During my nursing career at Health Sciences Centre I have seen a number of local viral epidemics, from the frightening Respiratory Syncytial Virus affecting premature babies to the H1N1 scare in 2009 while working in Diagnostic Imaging. I saw first-hand how a contagious virus can quickly overwhelm a hospital, severely affecting even patients my own age with no prior health history. Over the last year we have seen throughout the world the devastating effects of COVID-19 for families, local communities, and even entire cities. Very quickly, hospitals in COVID hot-spots became overwhelmed and we realized that this virus is incomparable to what we have seen before – except the Spanish Flu of 1918-19.
I first signed up to be an immunizing nurse in 2009, after the H1N1 vaccine was rapidly developed just in time for the winter months. Community centres and church gymnasiums were filled with nurses vaccinating and volunteers managing the flow of people. We saw first-hand how a deadly virus (especially for those with respiratory ailments) could be stopped by a timely vaccine. Each year since 2009 I have been part of the vaccinating crew, and the 2020-21 has been a vital season for COVID vaccinations as we try to halt the deadly rampage this virus has caused. Retiring two years ago gave me more time to help in this effort, although my retirement plans have taken a backseat this year!
The sense of relief was palpable as we began vaccinating health care workers. When it came time for my turn, I remember wanting to skip to the table to get my shot! The sense of relief that came from getting the vaccine is something I will never forget. As a nurse the thought of transmitting COVID to a patient, family member, or friend fills me with dread. This vaccine is the most effective way to stop the COVID train.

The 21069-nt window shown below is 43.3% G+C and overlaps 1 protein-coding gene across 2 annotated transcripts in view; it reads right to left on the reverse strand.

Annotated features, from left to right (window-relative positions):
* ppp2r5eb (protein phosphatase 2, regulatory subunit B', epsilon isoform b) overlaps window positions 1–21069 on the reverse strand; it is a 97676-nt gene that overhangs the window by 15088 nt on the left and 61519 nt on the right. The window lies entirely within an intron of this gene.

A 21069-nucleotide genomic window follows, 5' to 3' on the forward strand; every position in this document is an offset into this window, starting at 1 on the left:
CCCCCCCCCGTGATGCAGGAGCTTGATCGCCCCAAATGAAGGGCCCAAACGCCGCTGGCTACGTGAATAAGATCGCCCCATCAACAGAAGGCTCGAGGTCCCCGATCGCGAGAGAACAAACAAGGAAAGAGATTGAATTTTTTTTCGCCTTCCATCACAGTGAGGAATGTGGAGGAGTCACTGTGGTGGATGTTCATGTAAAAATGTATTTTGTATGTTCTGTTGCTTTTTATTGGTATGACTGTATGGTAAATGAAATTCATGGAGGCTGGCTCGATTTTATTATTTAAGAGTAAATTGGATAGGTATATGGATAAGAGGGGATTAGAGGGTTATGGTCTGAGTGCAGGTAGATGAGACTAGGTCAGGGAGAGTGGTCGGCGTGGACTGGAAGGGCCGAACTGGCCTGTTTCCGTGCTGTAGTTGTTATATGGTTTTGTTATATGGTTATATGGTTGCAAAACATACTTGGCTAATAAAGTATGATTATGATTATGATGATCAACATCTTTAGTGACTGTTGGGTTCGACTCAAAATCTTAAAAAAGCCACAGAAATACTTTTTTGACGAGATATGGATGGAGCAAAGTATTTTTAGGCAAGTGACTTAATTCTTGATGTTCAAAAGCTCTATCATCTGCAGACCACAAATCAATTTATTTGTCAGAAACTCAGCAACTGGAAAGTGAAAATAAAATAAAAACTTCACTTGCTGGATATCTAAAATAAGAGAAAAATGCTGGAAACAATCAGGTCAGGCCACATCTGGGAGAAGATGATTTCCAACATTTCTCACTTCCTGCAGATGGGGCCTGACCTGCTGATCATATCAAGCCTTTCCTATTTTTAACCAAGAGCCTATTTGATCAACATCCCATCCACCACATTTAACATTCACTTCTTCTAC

It is not uncommon for people to be uneasy about a new vaccine, and the COVID vaccine is no exception. When someone comes in for their shot and needs some reassurance, the best way I can help is explain how the vaccine works. I ask them to imagine that the vaccine gives your body a “photo” of the virus so it can build the body’s defenses to be able to fight it in the future. The vaccine, in effect, builds an “army” of defense, and the side-effects one might experience are a result of that “army” being built. Typically, one has a sore arm for about 24 hours after the vaccine is given, but some have mild aches, fever, chills, swollen glands – all signs that the body is building its defenses. The knowledge that protection is 50% only one week after the first shot is quite reassuring!
This virus has caused so much personal grief and family tragedy, and for those affected we need to grieve with them. For those who have not been tragically affected, there can be some silver linings: more time with family and pets, slowing our hectic pace, and remembering that we can be part of something bigger than ourselves – that we can work together to protect the vulnerable among us. As an immunizing nurse, it has been really satisfying to be part of the effort to help protect all Manitobans!